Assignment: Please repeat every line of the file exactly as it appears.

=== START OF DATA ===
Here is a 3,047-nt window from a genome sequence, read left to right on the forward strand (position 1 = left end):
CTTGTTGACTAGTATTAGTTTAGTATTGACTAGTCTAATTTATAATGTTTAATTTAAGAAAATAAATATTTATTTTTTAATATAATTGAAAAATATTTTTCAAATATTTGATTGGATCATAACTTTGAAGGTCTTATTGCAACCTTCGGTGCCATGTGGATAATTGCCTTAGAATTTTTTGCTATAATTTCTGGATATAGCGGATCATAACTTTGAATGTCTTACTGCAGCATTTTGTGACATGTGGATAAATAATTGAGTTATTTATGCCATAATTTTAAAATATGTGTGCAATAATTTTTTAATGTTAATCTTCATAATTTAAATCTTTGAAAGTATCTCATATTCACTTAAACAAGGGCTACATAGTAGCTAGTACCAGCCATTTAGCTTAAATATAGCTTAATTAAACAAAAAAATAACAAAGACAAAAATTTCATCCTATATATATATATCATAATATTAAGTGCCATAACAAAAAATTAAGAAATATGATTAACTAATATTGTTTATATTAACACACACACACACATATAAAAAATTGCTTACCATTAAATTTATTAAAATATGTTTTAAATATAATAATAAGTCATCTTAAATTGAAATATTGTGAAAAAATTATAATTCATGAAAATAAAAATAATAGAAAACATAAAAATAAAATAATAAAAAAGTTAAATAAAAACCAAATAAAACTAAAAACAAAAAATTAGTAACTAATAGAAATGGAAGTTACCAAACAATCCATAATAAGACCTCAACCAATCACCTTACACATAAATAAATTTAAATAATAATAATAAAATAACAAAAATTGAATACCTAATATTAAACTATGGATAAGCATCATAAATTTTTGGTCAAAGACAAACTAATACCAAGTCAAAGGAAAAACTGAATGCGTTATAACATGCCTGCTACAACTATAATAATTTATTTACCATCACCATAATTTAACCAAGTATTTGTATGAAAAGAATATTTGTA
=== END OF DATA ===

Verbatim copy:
Here is a 3,047-nt window from a genome sequence, read left to right on the forward strand (position 1 = left end):
CTTGTTGACTAGTATTAGTTTAGTATTGACTAGTCTAATTTATAATGTTTAATTTAAGAAAATAAATATTTATTTTTTAATATAATTGAAAAATATTTTTCAAATATTTGATTGGATCATAACTTTGAAGGTCTTATTGCAACCTTCGGTGCCATGTGGATAATTGCCTTAGAATTTTTTGCTATAATTTCTGGATATAGCGGATCATAACTTTGAATGTCTTACTGCAGCATTTTGTGACATGTGGATAAATAATTGAGTTATTTATGCCATAATTTTAAAATATGTGTGCAATAATTTTTTAATGTTAATCTTCATAATTTAAATCTTTGAAAGTATCTCATATTCACTTAAACAAGGGCTACATAGTAGCTAGTACCAGCCATTTAGCTTAAATATAGCTTAATTAAACAAAAAAATAACAAAGACAAAAATTTCATCCTATATATATATATCATAATATTAAGTGCCATAACAAAAAATTAAGAAATATGATTAACTAATATTGTTTATATTAACACACACACACACATATAAAAAATTGCTTACCATTAAATTTATTAAAATATGTTTTAAATATAATAATAAGTCATCTTAAATTGAAATATTGTGAAAAAATTATAATTCATGAAAATAAAAATAATAGAAAACATAAAAATAAAATAATAAAAAAGTTAAATAAAAACCAAATAAAACTAAAAACAAAAAATTAGTAACTAATAGAAATGGAAGTTACCAAACAATCCATAATAAGACCTCAACCAATCACCTTACACATAAATAAATTTAAATAATAATAATAAAATAACAAAAATTGAATACCTAATATTAAACTATGGATAAGCATCATAAATTTTTGGTCAAAGACAAACTAATACCAAGTCAAAGGAAAAACTGAATGCGTTATAACATGCCTGCTACAACTATAATAATTTATTTACCATCACCATAATTTAACCAAGTATTTGTATGAAAAGAATATTTGTA